Natan Levy: Israel’s Ultimate Fighting Champion.
The French Israeli fighter discusses his values, Jewish identity, and what representing his country means to him. An Aish.com exclusive.
Last month, 29-year-old Natan Levy broke into the lucrative world of the Ultimate Fighting Championship (UFC), the biggest stage for mixed martial arts (MMA) where contenders fight until one either succumbs to a knockout or submission.
Born in France, Levy holds an Israeli flag before and after his fights and makes sure to show the cameras the huge Star of David emblazoned on his shorts.
“Many Israelis are proud of being from Israel,” he told Aish.com in an exclusive interview. “But I wasn’t born there and I don’t take it for granted that Israel is my home.”
“I want to be the best I can be. Representing Israel gives me strength.”
France to Israel
Born in Paris, the youngest of three brothers, Natan Levy’s involvement in martial arts goes back to his early childhood enrolling in a Taekwondo club in Paris when he was just four years old. “I don’t remember whose idea that was,” he gives a smile. “My father is also involved in martial arts, but I bet it was mine!”
His parents divorced the same year and Levy's mother gave her sons the choice of where they wanted to live: to stay in France or to move to Israel. “We all chose Israel. Even at that age, we loved Israel. We grew up with a very strong Jewish and Zionistic education.”
Arriving in Israel, he moved to the coastal city of Herzliya and growing up was teased at school for his strong French accent. “I stood up to everyone and was fighting all the time.”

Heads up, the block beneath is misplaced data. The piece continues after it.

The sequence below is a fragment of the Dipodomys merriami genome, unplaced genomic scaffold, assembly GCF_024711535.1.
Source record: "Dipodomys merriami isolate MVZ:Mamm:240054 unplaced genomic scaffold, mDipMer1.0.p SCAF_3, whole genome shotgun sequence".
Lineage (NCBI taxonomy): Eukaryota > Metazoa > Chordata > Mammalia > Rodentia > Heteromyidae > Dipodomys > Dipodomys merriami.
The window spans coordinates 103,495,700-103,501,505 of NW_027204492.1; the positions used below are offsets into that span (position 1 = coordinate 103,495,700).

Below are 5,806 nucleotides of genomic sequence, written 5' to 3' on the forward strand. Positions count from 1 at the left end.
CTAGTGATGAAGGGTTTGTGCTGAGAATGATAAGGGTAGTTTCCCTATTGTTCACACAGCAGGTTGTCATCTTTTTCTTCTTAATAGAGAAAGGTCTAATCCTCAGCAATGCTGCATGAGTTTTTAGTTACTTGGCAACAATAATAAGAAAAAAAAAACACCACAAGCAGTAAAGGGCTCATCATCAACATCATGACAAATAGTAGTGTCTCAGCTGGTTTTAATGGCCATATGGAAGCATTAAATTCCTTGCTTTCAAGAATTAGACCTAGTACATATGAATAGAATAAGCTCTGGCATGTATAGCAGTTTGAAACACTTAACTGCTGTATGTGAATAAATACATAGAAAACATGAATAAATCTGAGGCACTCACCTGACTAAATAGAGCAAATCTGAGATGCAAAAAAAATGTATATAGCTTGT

With time, he made good friends and grew to love his new home.
“Most Israelis don’t know anti-Semitism like the French do. When I would visit my cousins in France, they would tell me how other kids would bully them and push them around. I would say, ‘Where are these kids? Let’s go teach them a lesson!’ It’s one of the reasons I love Israel so much, it’s home. It’s not perfect. You can get bullied there, but no one bullies you for being Jewish!”
“With age I cooled down a bit. Martial arts helped me challenge my aggression and focus it into something more productive.”
It was only at the age of 14 that Levy really began training seriously, learning kung fu and karate. “I would train three hours a day. My school work suffered, but every passion comes with a cost.” Three years later he had already gained a black belt in kung fu.
When he was 16 he flew to Japan for a few weeks to train in karate and began teaching and training younger kids in Israel, many from difficult social or economic backgrounds.
“I was earning a little money and really enjoyed giving other kids confidence and helping them boost their self-esteem.”
By 18, Levy entered the world of mixed martial arts, incorporating techniques from boxing, wrestling, judo, jujitsu, karate, Thai boxing, and other disciplines.
Levy made plans to return to Japan. His talent and drive to succeed caught the eye of his trainer in Herzliya who agreed to accompany him. He paid for their flights using his bar mitzvah money. “I think my parents would rather I would have used it for a degree, or even just a Playstation 2!”
Put up in the homes of martial arts coaches in Japan, Levy and his coach went in search of a jiu jitsu master who been profiled by National Geographic. “We headed to his dojo where he trains and asked him to accept a few tourists. He turned us down but we went back a week later and begged him to take us.”
Their persistence paid off. Levy spent three months mastering jiu jitsu and earned a black belt in karate. “Japan is a different culture. Students are teachers; they all have black belts. When you approach a teacher, he tells you to learn from his student.”
Three years ago and with a third degree black belt in karate, Levy decided to move to Las Vegas to train and compete at the highest level.